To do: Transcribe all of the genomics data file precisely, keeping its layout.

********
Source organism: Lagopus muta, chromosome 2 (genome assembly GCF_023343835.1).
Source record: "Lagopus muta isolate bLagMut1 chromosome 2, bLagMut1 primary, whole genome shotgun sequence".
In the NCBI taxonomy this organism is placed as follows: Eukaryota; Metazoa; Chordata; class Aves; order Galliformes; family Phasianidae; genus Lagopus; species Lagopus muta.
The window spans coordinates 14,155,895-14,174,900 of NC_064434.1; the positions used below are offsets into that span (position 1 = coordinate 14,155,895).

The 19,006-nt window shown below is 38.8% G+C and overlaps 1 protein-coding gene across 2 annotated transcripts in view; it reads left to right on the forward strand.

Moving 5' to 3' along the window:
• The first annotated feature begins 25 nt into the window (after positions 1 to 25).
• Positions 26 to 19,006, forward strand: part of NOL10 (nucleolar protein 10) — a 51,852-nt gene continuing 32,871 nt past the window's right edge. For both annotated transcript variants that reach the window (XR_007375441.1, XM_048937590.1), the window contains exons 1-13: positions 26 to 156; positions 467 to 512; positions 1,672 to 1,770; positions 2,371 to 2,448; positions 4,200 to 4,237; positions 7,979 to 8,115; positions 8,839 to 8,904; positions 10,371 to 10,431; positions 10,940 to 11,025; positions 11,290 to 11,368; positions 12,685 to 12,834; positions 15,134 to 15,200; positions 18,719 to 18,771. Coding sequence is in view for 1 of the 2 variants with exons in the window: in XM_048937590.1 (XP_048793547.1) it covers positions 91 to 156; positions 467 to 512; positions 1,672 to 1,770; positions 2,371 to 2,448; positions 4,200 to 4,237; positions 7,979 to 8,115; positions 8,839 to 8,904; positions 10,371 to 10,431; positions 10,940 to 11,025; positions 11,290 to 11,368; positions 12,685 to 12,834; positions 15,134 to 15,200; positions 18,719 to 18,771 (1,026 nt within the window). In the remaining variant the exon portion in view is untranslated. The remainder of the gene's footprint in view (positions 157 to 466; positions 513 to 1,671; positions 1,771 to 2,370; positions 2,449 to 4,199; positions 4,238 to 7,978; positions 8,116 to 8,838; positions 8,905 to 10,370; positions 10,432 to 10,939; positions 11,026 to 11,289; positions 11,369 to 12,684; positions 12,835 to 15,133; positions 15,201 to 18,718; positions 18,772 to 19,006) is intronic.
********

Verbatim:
Source organism: Lagopus muta, chromosome 2 (genome assembly GCF_023343835.1).
Source record: "Lagopus muta isolate bLagMut1 chromosome 2, bLagMut1 primary, whole genome shotgun sequence".
In the NCBI taxonomy this organism is placed as follows: Eukaryota; Metazoa; Chordata; class Aves; order Galliformes; family Phasianidae; genus Lagopus; species Lagopus muta.
The window spans coordinates 14,155,895-14,174,900 of NC_064434.1; the positions used below are offsets into that span (position 1 = coordinate 14,155,895).

The 19,006-nt window shown below is 38.8% G+C and overlaps 1 protein-coding gene across 2 annotated transcripts in view; it reads left to right on the forward strand.

Moving 5' to 3' along the window:
• The first annotated feature begins 25 nt into the window (after positions 1 to 25).
• Positions 26 to 19,006, forward strand: part of NOL10 (nucleolar protein 10) — a 51,852-nt gene continuing 32,871 nt past the window's right edge. For both annotated transcript variants that reach the window (XR_007375441.1, XM_048937590.1), the window contains exons 1-13: positions 26 to 156; positions 467 to 512; positions 1,672 to 1,770; positions 2,371 to 2,448; positions 4,200 to 4,237; positions 7,979 to 8,115; positions 8,839 to 8,904; positions 10,371 to 10,431; positions 10,940 to 11,025; positions 11,290 to 11,368; positions 12,685 to 12,834; positions 15,134 to 15,200; positions 18,719 to 18,771. Coding sequence is in view for 1 of the 2 variants with exons in the window: in XM_048937590.1 (XP_048793547.1) it covers positions 91 to 156; positions 467 to 512; positions 1,672 to 1,770; positions 2,371 to 2,448; positions 4,200 to 4,237; positions 7,979 to 8,115; positions 8,839 to 8,904; positions 10,371 to 10,431; positions 10,940 to 11,025; positions 11,290 to 11,368; positions 12,685 to 12,834; positions 15,134 to 15,200; positions 18,719 to 18,771 (1,026 nt within the window). In the remaining variant the exon portion in view is untranslated. The remainder of the gene's footprint in view (positions 157 to 466; positions 513 to 1,671; positions 1,771 to 2,370; positions 2,449 to 4,199; positions 4,238 to 7,978; positions 8,116 to 8,838; positions 8,905 to 10,370; positions 10,432 to 10,939; positions 11,026 to 11,289; positions 11,369 to 12,684; positions 12,835 to 15,133; positions 15,201 to 18,718; positions 18,772 to 19,006) is intronic.